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Research Papers

The usage of over the counter (OTC) medicines and traditional medicines (TMs) for common ailments in selected urban and rural areas in Sri Lanka

Authors:

M.S. Risfa ,

B. Pharmacy Unit, Faculty of Medical Sciences, University of Sri Jayewardenepura, Gangodawila, Nugegoda, LK
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J.A.C. Perera,

B. Pharmacy Unit, Faculty of Medical Sciences, University of Sri Jayewardenepura, Gangodawila, Nugegoda, LK
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P.P.R. Perera

Department of Biochemistry, Faculty of Medical Sciences, University of Sri Jayewardenepura, Gangodawila, Nugegoda, LK
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Abstract

Population-based studies regarding attitudes, knowledge, beliefs and practices of the use of non-prescription medicines and traditional medicines among the general public are rare in Sri Lanka. Public knowledge and understanding influence the pattern of self-medication. It will also provide further insight for the development and evaluation of health education and disease prevention strategies. Thus this study was conducted to investigate the usage of over the counter (OTC) medicines and traditional medicines (TM) for common ailments in a selected urban and rural area in Sri Lanka.

This descriptive cross-sectional study was conducted during June and July 2013 at Geli-Oya Muruthagahamula division (rural) and Bahirawakanda (urban) Gramaniladhari areas in Kandy District, Central Province, Sri Lanka. Volunteers (n=400) between 18 - 65 years of age were selected by a random sampling method. An interviewer administered questionnaire was used to collect data from voluntary participants via a face to face interview. Written consent was obtained from participants before interviewing. Healthcare providers were excluded to avoid biased information.

Among the 400 participants (200 from each division) 82% had the opinion that self-medication is enough to cure common ailments. Almost half of our respondents (58%) were likely to practice both OTC drugs and TMs but TMs were preferred by many of the people in both areas (61.25%). Younger adults (72%) were using self-medication more than the elderly people (27.25%). Out of the respondents OTC drugs were preferred more by women and TMs were preferred by men. Accessibility of health care didn’t have an impact on the choice of self-medication. Paracetamol (97.50%) and the herbal preparation Samahan® (56.75%) were the most frequently used OTC drugs and TMs respectively. There was a significant association (p <0.001) between the use of self-medication and the area of study. The gender, age and family incomes showed significant associations with self-medication pattern (OTC drugs and TMs). The ease of handling and administration of OTC drugs is the more frequent reason to choose OTC drugs and main factor influencing the public’s preference of TMs over the OTC drugs is the absence of serious side effects in TMs.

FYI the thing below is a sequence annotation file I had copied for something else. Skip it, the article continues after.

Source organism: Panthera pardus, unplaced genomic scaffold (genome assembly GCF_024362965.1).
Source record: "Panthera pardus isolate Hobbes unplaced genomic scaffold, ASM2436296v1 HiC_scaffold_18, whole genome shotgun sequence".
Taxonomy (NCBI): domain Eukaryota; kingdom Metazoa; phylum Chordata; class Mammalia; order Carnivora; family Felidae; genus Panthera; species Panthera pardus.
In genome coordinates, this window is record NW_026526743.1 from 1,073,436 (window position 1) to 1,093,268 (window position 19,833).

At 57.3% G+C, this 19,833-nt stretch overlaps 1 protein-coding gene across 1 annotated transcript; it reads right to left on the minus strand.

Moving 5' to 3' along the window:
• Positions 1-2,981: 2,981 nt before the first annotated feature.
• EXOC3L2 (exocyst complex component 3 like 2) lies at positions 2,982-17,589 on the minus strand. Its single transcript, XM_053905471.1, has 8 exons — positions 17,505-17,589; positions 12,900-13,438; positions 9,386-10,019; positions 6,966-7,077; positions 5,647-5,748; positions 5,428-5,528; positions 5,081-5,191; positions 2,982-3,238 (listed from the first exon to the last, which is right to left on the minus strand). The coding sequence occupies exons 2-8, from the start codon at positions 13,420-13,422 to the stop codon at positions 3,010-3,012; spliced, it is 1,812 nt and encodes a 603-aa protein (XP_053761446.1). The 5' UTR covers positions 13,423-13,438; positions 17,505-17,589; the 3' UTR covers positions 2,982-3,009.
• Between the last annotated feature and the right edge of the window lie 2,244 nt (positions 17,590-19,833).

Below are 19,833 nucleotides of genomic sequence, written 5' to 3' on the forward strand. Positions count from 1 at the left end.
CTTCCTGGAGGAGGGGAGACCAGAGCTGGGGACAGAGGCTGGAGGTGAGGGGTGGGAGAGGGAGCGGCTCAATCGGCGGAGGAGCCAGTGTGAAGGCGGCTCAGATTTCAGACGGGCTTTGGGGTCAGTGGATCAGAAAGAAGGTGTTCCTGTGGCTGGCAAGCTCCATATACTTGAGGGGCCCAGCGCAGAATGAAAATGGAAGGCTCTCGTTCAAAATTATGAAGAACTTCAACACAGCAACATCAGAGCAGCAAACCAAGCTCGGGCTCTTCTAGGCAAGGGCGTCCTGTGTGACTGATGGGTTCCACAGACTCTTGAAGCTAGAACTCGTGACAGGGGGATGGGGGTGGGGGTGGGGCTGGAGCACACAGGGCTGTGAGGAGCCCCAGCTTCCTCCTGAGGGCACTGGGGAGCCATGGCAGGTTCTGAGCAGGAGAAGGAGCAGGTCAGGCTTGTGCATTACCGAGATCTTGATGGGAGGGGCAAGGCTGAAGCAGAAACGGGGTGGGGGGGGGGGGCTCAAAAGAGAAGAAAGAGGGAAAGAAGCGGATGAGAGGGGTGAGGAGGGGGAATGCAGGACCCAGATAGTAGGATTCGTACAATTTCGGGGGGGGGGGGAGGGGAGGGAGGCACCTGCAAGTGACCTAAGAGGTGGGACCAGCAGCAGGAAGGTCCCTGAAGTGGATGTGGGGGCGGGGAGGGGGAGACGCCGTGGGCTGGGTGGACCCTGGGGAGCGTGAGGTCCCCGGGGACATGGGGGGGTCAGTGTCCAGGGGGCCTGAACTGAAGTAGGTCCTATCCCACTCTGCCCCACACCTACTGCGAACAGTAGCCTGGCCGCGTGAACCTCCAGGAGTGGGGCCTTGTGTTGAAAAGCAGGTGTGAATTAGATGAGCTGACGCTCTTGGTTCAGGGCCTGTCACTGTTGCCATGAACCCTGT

The usage of self-medication is widespread among people in both urban and rural areas and self-medication has significant association with the two selected areas. The major factor leading to the use of self-care behavior is patient satisfaction with the self-medication system. The accessibility of health care services is not a factor that influences the choice of self-medication.

DOI: http://doi.org/10.4038/pjsl.v5i0.2
How to Cite: Risfa, M.S., Perera, J.A.C. & Perera, P.P.R., (2015). The usage of over the counter (OTC) medicines and traditional medicines (TMs) for common ailments in selected urban and rural areas in Sri Lanka. Pharmaceutical Journal of Sri Lanka. 5, pp.2–9. DOI: http://doi.org/10.4038/pjsl.v5i0.2
Published on 01 Nov 2015.
Peer Reviewed

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